Speaking about the relations between the hearings at the Consultative Council during 10-12 April and the First National Conference on Emigrants to start on May 15th, the minister pointed out that the hearings address the issues and propose recommendations. Hopefully, these are then transformed into solutions to be adopted before the conference. As examples, the minister pointed to the difficulties associated with the issuance of passports and identity cards. “For example, the new law requires that no family members are added to the same passport. Every individual, in spite of age, has to have a passport if he/she is travelling. Imagine the cost of getting a dozen or so passports for an emigrant family? We have obtained an initial 25% reduction in fees, followed by another reduction to be worked this week, just for emigrants,” he added. 
Another example has to do with the difficulty of obtaining identity cards. “Since we do not have a complete civil registry, and as the nation is flooded by waves of refugees from East Africa, it is natural that some strict requirements are applied. Even then, we have now agreed to develop a joint form which will be used by the community elders in the diaspora to introduce members who are interested in obtaining Yemeni identity cards or other documents,” he said. He also said that there was an earlier experience on which new arrangements can be built. “Under instructions from President Ali Abdullah Saleh, delegations had twice visited the Yemeni communities in East Africa to issue identity cards for them. We can build on that experience.” 
Dr. Ahmed Al-Bishari then pointed to the large number of studies and documents that have been prepared in the CC hearings. “These documents show the continued attachment of Yemenis to their original homeland. Even when they emigrate to affluent societies like the USA and the UK, they retain their attachment to Yemen, and come back in their old age,” he pointed out. 
He also indicated that the Yemeni diaspora contributed heavily to the freedom movement in the south, and the revolution in the north. “That is why holding the First National Conference for Emigrants on the 15th is very timely. The delegations will be on hand to participate in the anniversary of the 22nd of May – the day the new Yemen was re-born,” Al-Bishari said.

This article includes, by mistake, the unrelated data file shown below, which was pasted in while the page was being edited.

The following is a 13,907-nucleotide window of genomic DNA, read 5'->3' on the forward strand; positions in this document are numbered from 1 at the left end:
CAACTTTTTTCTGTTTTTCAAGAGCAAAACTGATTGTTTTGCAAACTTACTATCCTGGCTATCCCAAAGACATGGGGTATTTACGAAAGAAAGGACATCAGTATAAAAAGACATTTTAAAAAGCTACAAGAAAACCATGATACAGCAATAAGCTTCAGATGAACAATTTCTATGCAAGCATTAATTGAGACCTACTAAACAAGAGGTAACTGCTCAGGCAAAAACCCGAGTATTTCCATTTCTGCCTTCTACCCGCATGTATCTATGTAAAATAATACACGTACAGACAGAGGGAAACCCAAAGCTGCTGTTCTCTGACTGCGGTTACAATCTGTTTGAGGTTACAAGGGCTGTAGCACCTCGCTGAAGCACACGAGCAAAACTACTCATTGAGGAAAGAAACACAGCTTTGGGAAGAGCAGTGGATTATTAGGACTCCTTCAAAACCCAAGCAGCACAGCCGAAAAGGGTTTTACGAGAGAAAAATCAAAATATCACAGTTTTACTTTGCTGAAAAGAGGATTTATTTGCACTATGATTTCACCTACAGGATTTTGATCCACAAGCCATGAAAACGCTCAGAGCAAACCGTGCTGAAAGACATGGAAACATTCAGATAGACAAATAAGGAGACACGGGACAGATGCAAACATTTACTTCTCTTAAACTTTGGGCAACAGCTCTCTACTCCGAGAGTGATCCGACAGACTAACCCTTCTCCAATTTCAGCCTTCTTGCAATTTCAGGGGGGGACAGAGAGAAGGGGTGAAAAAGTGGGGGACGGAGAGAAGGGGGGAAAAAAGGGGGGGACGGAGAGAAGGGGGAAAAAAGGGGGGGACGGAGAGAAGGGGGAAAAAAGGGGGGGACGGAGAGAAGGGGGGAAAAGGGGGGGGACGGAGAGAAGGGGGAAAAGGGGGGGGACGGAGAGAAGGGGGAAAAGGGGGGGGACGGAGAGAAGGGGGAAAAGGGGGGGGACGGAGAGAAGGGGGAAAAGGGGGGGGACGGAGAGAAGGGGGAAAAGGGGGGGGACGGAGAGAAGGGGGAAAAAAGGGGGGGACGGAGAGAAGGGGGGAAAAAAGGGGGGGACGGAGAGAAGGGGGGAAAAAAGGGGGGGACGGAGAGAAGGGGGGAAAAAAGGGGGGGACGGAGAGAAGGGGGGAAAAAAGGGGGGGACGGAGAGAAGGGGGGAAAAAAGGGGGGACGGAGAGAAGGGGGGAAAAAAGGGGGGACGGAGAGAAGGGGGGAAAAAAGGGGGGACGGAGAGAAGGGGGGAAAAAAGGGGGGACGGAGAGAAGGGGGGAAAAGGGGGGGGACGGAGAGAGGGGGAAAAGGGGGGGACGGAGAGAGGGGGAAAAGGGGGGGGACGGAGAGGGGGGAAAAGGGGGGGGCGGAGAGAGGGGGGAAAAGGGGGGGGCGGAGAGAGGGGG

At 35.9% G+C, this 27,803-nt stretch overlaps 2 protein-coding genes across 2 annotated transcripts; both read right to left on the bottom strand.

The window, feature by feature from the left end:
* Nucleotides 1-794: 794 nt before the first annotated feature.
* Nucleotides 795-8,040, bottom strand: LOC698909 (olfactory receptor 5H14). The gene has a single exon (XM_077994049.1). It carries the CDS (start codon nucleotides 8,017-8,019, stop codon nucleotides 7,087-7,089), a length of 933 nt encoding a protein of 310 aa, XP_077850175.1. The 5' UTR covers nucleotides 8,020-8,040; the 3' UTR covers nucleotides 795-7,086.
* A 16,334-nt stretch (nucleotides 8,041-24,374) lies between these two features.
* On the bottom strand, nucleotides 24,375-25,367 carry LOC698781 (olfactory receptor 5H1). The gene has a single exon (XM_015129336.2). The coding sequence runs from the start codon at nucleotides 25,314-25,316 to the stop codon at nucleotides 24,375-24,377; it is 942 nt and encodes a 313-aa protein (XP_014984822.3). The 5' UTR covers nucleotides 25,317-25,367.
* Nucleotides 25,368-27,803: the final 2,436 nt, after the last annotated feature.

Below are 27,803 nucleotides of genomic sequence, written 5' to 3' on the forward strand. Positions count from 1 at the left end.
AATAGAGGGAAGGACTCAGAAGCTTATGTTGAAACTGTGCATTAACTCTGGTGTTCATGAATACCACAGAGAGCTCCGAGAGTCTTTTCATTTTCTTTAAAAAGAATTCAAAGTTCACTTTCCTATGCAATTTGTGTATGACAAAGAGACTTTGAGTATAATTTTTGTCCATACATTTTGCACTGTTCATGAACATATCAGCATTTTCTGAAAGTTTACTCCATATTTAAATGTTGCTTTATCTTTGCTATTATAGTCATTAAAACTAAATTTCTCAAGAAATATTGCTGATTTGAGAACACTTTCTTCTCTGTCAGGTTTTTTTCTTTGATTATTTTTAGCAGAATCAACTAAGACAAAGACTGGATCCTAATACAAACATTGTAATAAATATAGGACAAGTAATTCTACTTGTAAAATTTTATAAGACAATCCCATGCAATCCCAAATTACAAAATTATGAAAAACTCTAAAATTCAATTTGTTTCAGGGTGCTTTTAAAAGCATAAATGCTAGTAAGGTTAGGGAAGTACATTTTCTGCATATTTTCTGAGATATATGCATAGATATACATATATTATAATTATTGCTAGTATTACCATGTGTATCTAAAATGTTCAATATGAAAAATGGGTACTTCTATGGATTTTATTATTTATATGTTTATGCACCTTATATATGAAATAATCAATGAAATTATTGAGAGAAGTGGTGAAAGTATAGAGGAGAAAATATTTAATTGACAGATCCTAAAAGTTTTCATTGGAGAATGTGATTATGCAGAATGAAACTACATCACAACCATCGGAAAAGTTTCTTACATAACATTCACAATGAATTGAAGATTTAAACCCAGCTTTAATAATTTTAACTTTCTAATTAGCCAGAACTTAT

Many delegates will be received in audience by senior government officials, including the President of the Republic Mr. Ali Abdullah Saleh, and the Prime Minister Dr. Abdul-Karim Al-Iryani. Some of them will be honored for their patriotic roles. 
But the thrust of the May Conference will be to discuss the economic prospects and business opportunities. That is the Federation of Chambers of Commerce and Industry and the Aden Free Zone Authority are in full play. In addition, different parts of the private sector, especially the bankers and investment houses have been brought in to become full partners in the preparations for the conference. 
With respect to the CC hearings on emigrants, forty studies and documents were presented in four major sections, as follows: 
A: The Historic Dimension; 
B: The Economic Investment Dimension; 
C: The Media, Culture and Social Dimension; 
D: The Board of Emigrants Dimension. 
One of the major developments during the CC hearings was the announcement of the establishment of an NGO to help better integrate the children of former emigrants into society. The “Charitable Society for the Children of Emigrants” is a new NGO whose mandate is to assist the children of former emigrants in adjusting and in obtaining proper official documents. The Preparatory Committee for this NGO opened its registry for membership applications and announced that elections of the board of trustees and the discussion of the charter will take place before the date of the start of the conference on May 15th. 
By: Ahlam Al-Mutawakil, 
Yemen Times.